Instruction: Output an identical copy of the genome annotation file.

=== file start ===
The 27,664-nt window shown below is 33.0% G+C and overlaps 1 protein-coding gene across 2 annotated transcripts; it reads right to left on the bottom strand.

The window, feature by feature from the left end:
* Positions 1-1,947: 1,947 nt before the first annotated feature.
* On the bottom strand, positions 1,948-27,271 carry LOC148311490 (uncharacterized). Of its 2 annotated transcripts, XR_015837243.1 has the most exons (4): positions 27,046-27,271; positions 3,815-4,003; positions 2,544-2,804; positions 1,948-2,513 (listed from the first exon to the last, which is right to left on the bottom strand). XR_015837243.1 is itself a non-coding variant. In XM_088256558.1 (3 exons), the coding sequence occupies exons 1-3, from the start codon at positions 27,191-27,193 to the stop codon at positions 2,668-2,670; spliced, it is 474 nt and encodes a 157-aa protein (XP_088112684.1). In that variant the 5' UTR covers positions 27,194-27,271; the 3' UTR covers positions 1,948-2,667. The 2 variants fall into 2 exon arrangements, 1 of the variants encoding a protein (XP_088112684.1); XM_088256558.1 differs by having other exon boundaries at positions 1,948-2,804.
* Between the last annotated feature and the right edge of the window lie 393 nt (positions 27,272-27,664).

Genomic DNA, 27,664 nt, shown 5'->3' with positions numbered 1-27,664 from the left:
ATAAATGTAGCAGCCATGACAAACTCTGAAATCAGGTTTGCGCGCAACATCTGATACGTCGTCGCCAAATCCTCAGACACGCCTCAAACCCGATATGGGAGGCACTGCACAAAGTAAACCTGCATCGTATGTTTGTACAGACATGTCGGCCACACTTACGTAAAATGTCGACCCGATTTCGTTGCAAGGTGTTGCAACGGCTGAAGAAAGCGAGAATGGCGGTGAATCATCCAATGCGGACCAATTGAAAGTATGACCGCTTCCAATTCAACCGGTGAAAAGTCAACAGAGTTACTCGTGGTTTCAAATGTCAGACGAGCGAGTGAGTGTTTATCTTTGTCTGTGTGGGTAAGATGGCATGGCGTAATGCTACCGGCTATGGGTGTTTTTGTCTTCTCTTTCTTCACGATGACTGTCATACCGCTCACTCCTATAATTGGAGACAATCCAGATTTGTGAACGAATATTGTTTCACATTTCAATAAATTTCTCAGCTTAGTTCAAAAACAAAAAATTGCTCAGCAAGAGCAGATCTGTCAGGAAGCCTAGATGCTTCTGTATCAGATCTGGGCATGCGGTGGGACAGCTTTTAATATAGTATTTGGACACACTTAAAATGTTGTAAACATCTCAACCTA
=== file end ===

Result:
The 27,664-nt window shown below is 33.0% G+C and overlaps 1 protein-coding gene across 2 annotated transcripts; it reads right to left on the bottom strand.

The window, feature by feature from the left end:
* Positions 1-1,947: 1,947 nt before the first annotated feature.
* On the bottom strand, positions 1,948-27,271 carry LOC148311490 (uncharacterized). Of its 2 annotated transcripts, XR_015837243.1 has the most exons (4): positions 27,046-27,271; positions 3,815-4,003; positions 2,544-2,804; positions 1,948-2,513 (listed from the first exon to the last, which is right to left on the bottom strand). XR_015837243.1 is itself a non-coding variant. In XM_088256558.1 (3 exons), the coding sequence occupies exons 1-3, from the start codon at positions 27,191-27,193 to the stop codon at positions 2,668-2,670; spliced, it is 474 nt and encodes a 157-aa protein (XP_088112684.1). In that variant the 5' UTR covers positions 27,194-27,271; the 3' UTR covers positions 1,948-2,667. The 2 variants fall into 2 exon arrangements, 1 of the variants encoding a protein (XP_088112684.1); XM_088256558.1 differs by having other exon boundaries at positions 1,948-2,804.
* Between the last annotated feature and the right edge of the window lie 393 nt (positions 27,272-27,664).

Genomic DNA, 27,664 nt, shown 5'->3' with positions numbered 1-27,664 from the left:
ATAAATGTAGCAGCCATGACAAACTCTGAAATCAGGTTTGCGCGCAACATCTGATACGTCGTCGCCAAATCCTCAGACACGCCTCAAACCCGATATGGGAGGCACTGCACAAAGTAAACCTGCATCGTATGTTTGTACAGACATGTCGGCCACACTTACGTAAAATGTCGACCCGATTTCGTTGCAAGGTGTTGCAACGGCTGAAGAAAGCGAGAATGGCGGTGAATCATCCAATGCGGACCAATTGAAAGTATGACCGCTTCCAATTCAACCGGTGAAAAGTCAACAGAGTTACTCGTGGTTTCAAATGTCAGACGAGCGAGTGAGTGTTTATCTTTGTCTGTGTGGGTAAGATGGCATGGCGTAATGCTACCGGCTATGGGTGTTTTTGTCTTCTCTTTCTTCACGATGACTGTCATACCGCTCACTCCTATAATTGGAGACAATCCAGATTTGTGAACGAATATTGTTTCACATTTCAATAAATTTCTCAGCTTAGTTCAAAAACAAAAAATTGCTCAGCAAGAGCAGATCTGTCAGGAAGCCTAGATGCTTCTGTATCAGATCTGGGCATGCGGTGGGACAGCTTTTAATATAGTATTTGGACACACTTAAAATGTTGTAAACATCTCAACCTA